The AT-11 will be available September 22nd at The X-Plane.org Store
THE U.S. ARMY AIR FORCE AT-11 & U.S. NAVY SNB-1 KANSAN
Identified by their unique bulbous nose with it’s bombardier’s station, the AT-11/SNB-1 has a storied history. This extract from the Wikipedia Article says it all: During and after World War II, over 4,500 Beech 18s saw military service—as light transport, light bomber (for China), aircrew trainer (for bombing, navigation and gunnery), photo-reconnaisance, and "mother ship" for target drones—including United States Army Air Forces (USAAF) AT-11 Kansan; and United States Navy (USN) UC-45J Navigator, SNB-1 Kansan. In World War II, over 90% of USAAF bombardiers and navigators trained in these aircraft.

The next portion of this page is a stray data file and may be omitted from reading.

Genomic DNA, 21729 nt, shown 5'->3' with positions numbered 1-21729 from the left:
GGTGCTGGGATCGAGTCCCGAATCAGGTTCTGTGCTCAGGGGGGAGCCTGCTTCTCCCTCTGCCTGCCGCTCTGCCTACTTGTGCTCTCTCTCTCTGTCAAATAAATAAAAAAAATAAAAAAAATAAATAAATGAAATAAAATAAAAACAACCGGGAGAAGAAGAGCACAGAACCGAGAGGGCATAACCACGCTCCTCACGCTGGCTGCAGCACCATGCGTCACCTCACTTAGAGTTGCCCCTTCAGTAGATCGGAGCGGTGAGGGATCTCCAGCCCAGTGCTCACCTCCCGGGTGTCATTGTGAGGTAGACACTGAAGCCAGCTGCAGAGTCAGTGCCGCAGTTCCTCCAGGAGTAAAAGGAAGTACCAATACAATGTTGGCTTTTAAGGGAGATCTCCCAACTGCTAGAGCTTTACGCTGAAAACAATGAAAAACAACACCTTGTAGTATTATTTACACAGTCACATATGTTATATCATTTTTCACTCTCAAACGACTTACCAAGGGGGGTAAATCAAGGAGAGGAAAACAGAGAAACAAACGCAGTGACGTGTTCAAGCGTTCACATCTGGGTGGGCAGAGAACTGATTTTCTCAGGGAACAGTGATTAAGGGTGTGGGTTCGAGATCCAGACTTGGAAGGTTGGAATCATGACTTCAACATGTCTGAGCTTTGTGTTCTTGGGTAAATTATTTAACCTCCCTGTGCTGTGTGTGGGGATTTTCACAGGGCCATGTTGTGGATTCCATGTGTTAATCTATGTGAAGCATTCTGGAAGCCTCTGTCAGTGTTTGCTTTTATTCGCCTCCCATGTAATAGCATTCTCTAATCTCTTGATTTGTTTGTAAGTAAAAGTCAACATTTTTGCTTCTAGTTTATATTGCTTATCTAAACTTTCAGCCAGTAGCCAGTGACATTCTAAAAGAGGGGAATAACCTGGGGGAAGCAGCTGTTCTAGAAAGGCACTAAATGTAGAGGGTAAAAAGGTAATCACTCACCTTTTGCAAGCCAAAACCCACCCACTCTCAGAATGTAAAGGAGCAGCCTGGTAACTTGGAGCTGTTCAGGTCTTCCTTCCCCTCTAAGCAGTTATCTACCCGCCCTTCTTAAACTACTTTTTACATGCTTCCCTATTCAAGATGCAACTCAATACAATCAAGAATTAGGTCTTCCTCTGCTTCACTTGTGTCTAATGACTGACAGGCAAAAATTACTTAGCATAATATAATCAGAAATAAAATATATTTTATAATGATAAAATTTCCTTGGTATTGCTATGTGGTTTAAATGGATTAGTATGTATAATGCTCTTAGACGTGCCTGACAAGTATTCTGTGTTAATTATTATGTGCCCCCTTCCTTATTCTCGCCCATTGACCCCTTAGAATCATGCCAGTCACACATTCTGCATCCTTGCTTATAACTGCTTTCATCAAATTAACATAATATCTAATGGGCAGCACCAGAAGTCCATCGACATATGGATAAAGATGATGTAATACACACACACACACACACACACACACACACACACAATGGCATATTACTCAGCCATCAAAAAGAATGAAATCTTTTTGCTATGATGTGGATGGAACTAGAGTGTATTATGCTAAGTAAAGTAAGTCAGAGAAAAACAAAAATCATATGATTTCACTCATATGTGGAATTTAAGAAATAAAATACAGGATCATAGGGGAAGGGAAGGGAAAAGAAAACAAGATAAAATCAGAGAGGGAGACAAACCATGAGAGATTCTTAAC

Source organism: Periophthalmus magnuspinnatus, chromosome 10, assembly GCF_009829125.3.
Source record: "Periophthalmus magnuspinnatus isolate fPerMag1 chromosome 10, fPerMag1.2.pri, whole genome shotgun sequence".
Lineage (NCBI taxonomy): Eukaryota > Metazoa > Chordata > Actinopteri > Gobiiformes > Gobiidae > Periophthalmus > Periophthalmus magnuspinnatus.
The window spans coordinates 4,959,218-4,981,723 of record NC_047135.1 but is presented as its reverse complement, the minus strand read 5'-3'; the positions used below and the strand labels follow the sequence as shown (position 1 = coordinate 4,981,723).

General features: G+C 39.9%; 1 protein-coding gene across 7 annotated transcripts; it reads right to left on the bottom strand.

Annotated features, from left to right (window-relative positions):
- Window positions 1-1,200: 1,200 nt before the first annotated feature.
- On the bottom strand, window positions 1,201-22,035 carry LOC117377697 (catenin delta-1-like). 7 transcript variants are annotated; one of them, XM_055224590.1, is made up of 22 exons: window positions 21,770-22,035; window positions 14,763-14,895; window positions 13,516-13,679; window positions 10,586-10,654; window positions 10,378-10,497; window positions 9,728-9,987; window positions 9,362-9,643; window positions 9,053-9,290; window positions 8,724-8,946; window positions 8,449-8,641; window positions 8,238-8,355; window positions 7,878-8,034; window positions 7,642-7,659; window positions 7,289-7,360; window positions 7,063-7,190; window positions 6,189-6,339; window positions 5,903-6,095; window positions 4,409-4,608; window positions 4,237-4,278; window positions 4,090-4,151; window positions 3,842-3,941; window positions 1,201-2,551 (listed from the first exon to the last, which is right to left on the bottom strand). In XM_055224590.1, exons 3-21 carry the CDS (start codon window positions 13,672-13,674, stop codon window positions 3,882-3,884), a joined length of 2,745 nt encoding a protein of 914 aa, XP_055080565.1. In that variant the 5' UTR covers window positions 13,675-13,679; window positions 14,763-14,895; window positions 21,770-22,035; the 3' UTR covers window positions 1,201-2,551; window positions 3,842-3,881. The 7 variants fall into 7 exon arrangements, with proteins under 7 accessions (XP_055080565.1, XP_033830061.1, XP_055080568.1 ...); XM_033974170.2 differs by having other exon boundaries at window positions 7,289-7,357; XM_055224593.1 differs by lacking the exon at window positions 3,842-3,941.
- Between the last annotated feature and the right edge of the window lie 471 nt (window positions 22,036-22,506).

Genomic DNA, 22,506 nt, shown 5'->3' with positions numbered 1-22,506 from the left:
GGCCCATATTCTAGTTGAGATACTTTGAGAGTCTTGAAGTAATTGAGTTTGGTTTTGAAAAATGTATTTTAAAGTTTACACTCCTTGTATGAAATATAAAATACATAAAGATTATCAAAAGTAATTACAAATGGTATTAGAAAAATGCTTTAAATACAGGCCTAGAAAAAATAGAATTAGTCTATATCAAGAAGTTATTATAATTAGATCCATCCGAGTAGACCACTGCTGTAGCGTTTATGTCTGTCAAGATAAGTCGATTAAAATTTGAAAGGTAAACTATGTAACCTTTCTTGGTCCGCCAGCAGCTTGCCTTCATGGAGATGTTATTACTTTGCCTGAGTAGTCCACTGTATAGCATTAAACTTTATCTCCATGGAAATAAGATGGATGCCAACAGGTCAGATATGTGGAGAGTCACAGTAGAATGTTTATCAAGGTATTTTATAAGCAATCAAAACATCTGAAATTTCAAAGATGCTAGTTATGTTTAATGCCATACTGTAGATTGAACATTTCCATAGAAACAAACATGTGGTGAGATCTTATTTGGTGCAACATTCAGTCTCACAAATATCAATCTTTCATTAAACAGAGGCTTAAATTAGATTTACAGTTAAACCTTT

Production got an early boost when Nationalist China paid the company US$750,000 for six M18R light bombers, but by the time of the U.S. entry into World War II, only 39 Model 18s had been sold, of which 29 were for civilian customers. Work began in earnest on a variant specifically for training military pilots, bombardiers, and navigators. The effort resulted in the AT-11 and SNB series navigation trainers and the C-45 military transport. The United States Air Force (USAF) Strategic Air Command had AT-11 Kansans from 1946 until 1951. From 1951 to 1955, the USAF had many of its aircraft remanufactured with new fuselages, wing center sections, and undercarriages to take advantage of the improvements to the civil models since the end of World War II. Eventually, 900 aircraft were remanufactured to be similar to the then-current Model D18S and given new designations, constructor's numbers and Air Force serial numbers. The USN had many of its surviving aircraft remanufactured as well. The C-45 flew in USAF service until 1963, the USN retired its last SNB in 1972, while the U.S. Army flew its C-45s until 1976. In later years, the military called these aircraft "bug smashers" in reference to their extensive use supplying mandatory flight hours for desk-bound aviators in the Pentagon.
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